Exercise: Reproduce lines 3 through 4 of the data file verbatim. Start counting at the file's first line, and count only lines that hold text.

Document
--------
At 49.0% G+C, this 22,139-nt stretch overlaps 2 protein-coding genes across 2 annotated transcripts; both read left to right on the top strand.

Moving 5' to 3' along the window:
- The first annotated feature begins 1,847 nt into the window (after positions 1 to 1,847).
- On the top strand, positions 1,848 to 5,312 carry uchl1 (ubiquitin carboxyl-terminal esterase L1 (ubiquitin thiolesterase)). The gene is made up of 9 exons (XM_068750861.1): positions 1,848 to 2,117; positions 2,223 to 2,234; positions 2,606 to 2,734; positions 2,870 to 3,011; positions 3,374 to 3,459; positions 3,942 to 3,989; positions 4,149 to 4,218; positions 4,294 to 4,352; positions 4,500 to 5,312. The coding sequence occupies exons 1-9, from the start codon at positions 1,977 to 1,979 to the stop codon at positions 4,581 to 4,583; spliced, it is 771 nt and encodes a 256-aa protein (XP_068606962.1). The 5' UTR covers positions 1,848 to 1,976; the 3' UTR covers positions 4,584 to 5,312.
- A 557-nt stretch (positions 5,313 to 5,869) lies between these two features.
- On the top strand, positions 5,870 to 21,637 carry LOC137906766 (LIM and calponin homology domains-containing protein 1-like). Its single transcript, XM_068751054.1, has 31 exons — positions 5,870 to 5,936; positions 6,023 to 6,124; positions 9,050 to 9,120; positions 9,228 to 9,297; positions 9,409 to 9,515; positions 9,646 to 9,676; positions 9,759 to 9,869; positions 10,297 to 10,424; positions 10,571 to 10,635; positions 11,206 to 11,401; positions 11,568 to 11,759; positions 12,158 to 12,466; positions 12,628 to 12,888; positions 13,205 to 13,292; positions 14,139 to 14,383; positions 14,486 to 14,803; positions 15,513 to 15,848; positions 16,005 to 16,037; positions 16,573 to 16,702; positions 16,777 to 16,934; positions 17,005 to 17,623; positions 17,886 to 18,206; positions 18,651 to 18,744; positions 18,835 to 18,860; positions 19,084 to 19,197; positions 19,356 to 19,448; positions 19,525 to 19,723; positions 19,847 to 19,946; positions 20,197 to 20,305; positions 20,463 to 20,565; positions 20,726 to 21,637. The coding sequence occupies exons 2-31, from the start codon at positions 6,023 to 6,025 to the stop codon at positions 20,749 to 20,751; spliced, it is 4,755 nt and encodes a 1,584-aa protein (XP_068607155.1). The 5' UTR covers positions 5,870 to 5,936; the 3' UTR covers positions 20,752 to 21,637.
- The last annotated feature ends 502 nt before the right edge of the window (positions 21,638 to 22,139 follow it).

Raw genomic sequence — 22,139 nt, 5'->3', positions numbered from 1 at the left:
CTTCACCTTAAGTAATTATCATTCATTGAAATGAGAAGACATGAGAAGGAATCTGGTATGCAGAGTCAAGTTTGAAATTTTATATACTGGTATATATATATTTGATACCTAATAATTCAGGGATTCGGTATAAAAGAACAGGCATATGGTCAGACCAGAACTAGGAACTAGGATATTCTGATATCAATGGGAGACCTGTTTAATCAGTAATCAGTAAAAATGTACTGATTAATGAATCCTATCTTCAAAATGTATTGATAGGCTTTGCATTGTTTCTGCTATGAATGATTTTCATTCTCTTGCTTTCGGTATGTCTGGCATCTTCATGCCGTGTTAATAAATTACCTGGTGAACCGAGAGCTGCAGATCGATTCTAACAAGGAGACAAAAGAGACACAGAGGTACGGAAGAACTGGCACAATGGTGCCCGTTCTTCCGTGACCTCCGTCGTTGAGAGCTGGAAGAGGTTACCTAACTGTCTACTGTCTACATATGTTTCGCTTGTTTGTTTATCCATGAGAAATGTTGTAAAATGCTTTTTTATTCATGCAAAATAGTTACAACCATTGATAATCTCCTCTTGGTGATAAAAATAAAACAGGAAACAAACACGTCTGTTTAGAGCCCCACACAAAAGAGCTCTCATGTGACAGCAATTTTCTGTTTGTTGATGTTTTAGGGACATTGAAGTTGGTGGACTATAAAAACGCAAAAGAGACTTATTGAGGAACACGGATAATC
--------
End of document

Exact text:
- The first annotated feature begins 1,847 nt into the window (after positions 1 to 1,847).
- On the top strand, positions 1,848 to 5,312 carry uchl1 (ubiquitin carboxyl-terminal esterase L1 (ubiquitin thiolesterase)). The gene is made up of 9 exons (XM_068750861.1): positions 1,848 to 2,117; positions 2,223 to 2,234; positions 2,606 to 2,734; positions 2,870 to 3,011; positions 3,374 to 3,459; positions 3,942 to 3,989; positions 4,149 to 4,218; positions 4,294 to 4,352; positions 4,500 to 5,312. The coding sequence occupies exons 1-9, from the start codon at positions 1,977 to 1,979 to the stop codon at positions 4,581 to 4,583; spliced, it is 771 nt and encodes a 256-aa protein (XP_068606962.1). The 5' UTR covers positions 1,848 to 1,976; the 3' UTR covers positions 4,584 to 5,312.